Supplement slows age-related macular degeneration

August 25, 2022 in Nutrition for Older Adults, Nutrition Topics in the News, Vitamins, Minerals, Supplements

Supplement slows age-related macular degeneration

The Age-Related Eye Disease Studies (AREDS and AREDS2) established that dietary supplements can slow progression of age-related macular degeneration (AMD), the most common cause of blindness in older North Americans.

In a new report, scientists analyzed 10 years of AREDS2 data. They found that the AREDS2 formula, which substituted the antioxidants lutein + zeaxanthin for beta-carotene, not only reduced risk of lung cancer due to beta-carotene, but was also more effective at reducing risk of AMD progression, compared to the original formula.

"Because beta-carotene increased the risk of lung cancer for current smokers in two NIH-supported studies, our goal with AREDS2 was to create an equally effective supplement formula that could be used by anyone, whether or not they smoke," said the lead author of the study report. "This 10-year data confirms that not only is the new formula safer, it's actually better at slowing AMD progression."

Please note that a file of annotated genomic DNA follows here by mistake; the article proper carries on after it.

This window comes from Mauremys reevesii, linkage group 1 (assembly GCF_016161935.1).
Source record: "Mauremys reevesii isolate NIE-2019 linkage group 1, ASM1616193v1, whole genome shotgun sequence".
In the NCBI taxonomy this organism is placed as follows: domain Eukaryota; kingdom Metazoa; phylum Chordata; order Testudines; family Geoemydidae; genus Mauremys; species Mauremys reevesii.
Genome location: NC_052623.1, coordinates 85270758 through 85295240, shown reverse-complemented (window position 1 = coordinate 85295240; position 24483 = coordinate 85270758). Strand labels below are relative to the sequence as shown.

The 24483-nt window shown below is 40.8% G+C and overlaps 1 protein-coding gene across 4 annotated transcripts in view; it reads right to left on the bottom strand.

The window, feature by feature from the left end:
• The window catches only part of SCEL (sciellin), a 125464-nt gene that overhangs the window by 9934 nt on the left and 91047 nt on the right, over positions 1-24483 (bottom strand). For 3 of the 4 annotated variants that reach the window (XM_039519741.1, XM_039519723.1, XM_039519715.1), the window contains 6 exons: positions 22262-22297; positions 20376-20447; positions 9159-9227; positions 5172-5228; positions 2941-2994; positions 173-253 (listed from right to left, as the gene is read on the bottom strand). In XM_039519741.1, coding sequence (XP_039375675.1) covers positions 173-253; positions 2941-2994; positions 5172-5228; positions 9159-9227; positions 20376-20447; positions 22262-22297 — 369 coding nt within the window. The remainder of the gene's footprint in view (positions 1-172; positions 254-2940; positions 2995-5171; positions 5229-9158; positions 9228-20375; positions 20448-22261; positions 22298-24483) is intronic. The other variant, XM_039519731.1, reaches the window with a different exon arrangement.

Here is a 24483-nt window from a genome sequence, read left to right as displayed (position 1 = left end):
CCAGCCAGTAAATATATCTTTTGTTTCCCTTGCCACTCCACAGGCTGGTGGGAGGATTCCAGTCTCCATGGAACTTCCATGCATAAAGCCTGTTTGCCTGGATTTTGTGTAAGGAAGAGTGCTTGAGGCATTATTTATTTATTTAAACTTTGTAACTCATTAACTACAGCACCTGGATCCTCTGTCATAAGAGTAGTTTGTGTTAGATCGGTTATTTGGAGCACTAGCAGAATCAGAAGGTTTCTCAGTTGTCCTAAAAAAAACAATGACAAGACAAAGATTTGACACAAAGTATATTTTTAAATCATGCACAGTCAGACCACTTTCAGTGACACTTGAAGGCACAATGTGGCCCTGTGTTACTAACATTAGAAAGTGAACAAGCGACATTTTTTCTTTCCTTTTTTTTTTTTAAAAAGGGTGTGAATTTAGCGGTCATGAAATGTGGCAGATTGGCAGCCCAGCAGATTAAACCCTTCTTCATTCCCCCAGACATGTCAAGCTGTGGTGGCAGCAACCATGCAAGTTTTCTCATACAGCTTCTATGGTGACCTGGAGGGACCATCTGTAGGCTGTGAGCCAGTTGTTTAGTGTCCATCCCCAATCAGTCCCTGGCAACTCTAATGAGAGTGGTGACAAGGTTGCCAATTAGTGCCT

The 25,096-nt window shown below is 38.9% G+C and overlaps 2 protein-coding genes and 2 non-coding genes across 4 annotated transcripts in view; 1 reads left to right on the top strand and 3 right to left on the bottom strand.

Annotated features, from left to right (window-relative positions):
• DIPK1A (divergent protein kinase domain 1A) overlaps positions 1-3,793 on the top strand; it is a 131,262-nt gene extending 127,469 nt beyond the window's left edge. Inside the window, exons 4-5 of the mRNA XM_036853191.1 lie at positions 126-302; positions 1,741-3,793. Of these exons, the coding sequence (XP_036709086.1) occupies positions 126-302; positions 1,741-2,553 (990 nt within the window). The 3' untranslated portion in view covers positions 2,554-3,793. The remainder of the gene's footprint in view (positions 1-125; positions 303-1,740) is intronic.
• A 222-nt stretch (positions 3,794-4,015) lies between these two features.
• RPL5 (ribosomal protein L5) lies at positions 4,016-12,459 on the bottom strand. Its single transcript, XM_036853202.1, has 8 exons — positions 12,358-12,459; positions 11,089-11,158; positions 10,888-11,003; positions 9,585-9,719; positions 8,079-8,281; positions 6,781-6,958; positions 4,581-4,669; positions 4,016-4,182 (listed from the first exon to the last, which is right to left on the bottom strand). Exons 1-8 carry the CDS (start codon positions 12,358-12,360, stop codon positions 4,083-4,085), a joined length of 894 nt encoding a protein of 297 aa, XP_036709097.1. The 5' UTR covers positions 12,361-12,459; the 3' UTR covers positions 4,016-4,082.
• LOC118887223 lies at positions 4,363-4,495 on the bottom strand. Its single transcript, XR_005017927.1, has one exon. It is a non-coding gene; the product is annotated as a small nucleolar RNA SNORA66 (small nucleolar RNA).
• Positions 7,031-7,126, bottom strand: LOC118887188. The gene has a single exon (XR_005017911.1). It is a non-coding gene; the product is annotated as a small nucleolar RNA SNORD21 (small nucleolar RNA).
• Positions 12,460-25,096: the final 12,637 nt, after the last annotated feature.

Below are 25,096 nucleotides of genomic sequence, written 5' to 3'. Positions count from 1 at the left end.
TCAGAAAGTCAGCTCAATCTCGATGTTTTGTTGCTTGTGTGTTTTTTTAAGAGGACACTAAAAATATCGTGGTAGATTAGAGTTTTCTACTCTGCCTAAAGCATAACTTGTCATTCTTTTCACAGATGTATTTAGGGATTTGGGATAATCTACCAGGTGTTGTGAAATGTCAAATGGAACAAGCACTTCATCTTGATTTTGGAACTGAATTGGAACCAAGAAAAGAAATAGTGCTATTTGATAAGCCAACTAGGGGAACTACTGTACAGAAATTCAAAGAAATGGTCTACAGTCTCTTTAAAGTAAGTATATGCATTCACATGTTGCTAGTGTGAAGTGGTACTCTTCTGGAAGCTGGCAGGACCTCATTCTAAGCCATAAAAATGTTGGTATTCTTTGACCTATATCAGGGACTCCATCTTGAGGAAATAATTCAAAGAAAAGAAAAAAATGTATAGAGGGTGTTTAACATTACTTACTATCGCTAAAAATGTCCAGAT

About age-related macular degeneration

AMD is a degenerative disease of the retina, the light-sensitive tissue at the back of the eye. Progressive death of retinal cells in the macula, the part of the retina that provides clear central vision, eventually leads to blindness.

Treatment can slow or reverse vision loss, however, there is no cure for AMD.

Original AREDS findings

The original AREDS study, launched in 1996, showed that a supplement containing 500 mg vitamin C, 400 IU  vitamin E, 2 mg copper, 80 mg zinc and 15 mg beta-carotene could significantly slow the progression of AMD from moderate to late disease.

However, two concurrent studies also revealed that people who smoked and took beta-carotene supplements had a significantly higher risk of lung cancer than expected.

The latest research

In AREDS2, which began in 2006, the researchers compared the beta-carotene formulation to one with 10 mg lutein and 2 mg zeaxanthin instead. Like beta-carotene, lutein and zeaxanthin belong to the carotenoid family and have antioxidant activity in the retina.

The beta-carotene-containing formation was only given to participants who had never smoked or who had quit smoking.

At the end of the five-year AREDS2 study period, the researchers concluded that lutein and zeaxanthin did not increase risk for lung cancer, and that the new formation could reduce the risk of AMD progression by about 26%.

After the completion of the five-year study period, the study participants were all offered the final AREDS2 formation that included lutein and zeaxanthin instead of beta-carotene.

Source: JAMA Ophthalmology, June 2, 2022.

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